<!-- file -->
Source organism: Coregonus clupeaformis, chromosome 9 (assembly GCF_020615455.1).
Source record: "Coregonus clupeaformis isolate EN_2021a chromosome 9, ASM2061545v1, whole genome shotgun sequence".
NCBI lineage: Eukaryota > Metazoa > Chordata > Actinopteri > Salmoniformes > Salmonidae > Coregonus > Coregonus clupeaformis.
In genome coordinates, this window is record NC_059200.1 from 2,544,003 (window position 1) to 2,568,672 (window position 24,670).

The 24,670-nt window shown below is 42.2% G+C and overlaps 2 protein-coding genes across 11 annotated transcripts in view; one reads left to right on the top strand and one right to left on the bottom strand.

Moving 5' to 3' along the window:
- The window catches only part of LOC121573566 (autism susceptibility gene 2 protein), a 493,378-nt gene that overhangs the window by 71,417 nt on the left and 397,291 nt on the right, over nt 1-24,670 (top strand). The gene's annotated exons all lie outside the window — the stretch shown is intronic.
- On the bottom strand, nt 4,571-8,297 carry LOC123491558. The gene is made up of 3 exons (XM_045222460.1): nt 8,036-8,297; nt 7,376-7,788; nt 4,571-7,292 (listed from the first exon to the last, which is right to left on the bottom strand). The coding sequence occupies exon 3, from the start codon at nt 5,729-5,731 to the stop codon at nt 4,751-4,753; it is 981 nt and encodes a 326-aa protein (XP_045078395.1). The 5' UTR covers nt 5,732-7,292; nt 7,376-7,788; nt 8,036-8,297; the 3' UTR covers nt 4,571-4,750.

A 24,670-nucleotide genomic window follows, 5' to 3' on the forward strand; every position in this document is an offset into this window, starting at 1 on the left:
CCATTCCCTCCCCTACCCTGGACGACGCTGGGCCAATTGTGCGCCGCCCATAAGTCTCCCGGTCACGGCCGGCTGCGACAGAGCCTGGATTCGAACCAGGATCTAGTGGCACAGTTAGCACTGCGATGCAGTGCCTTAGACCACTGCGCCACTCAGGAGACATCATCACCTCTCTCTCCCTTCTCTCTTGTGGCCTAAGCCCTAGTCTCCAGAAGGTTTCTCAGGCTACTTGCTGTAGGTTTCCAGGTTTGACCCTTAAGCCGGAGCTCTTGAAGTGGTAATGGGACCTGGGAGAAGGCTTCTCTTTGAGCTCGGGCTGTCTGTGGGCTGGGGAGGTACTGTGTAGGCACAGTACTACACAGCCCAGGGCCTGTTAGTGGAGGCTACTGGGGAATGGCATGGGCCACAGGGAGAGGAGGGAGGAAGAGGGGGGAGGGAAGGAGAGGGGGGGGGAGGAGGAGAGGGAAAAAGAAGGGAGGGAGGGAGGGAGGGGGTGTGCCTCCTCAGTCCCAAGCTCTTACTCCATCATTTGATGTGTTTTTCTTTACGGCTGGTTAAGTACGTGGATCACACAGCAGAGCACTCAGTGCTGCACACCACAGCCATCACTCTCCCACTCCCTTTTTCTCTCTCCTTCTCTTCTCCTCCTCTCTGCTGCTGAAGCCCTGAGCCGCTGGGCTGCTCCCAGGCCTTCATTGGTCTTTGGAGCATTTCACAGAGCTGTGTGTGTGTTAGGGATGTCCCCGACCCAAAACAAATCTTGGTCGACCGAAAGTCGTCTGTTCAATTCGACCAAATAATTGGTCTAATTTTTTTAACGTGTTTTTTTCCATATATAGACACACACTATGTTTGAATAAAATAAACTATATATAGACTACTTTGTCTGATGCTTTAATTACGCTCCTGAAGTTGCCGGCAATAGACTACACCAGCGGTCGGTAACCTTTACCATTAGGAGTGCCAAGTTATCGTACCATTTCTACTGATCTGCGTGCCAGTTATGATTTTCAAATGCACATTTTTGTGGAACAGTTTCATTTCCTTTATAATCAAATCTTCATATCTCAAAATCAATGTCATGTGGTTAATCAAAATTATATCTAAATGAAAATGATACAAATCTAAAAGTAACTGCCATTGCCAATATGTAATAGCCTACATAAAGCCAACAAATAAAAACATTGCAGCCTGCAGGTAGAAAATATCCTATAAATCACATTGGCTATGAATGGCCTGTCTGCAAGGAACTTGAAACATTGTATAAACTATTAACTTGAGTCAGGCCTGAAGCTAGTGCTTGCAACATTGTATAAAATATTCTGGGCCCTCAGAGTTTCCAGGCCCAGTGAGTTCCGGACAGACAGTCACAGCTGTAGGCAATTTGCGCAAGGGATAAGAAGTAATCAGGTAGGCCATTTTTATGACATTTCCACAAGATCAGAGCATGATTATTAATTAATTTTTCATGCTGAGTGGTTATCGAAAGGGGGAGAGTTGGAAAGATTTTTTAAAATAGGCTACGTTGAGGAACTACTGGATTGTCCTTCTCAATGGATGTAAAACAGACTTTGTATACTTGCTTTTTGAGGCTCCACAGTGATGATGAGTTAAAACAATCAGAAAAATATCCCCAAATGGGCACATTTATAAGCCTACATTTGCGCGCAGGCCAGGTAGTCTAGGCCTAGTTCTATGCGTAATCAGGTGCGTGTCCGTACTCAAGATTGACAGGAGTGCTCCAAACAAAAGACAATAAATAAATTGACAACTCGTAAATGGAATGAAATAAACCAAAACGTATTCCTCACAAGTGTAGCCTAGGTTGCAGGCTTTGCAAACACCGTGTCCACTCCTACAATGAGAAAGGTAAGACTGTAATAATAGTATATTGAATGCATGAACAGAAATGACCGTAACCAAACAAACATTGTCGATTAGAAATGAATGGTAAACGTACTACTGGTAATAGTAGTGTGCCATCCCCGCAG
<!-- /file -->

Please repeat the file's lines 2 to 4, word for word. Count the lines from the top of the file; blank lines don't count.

Source record: "Coregonus clupeaformis isolate EN_2021a chromosome 9, ASM2061545v1, whole genome shotgun sequence".
NCBI lineage: Eukaryota > Metazoa > Chordata > Actinopteri > Salmoniformes > Salmonidae > Coregonus > Coregonus clupeaformis.
In genome coordinates, this window is record NC_059200.1 from 2,544,003 (window position 1) to 2,568,672 (window position 24,670).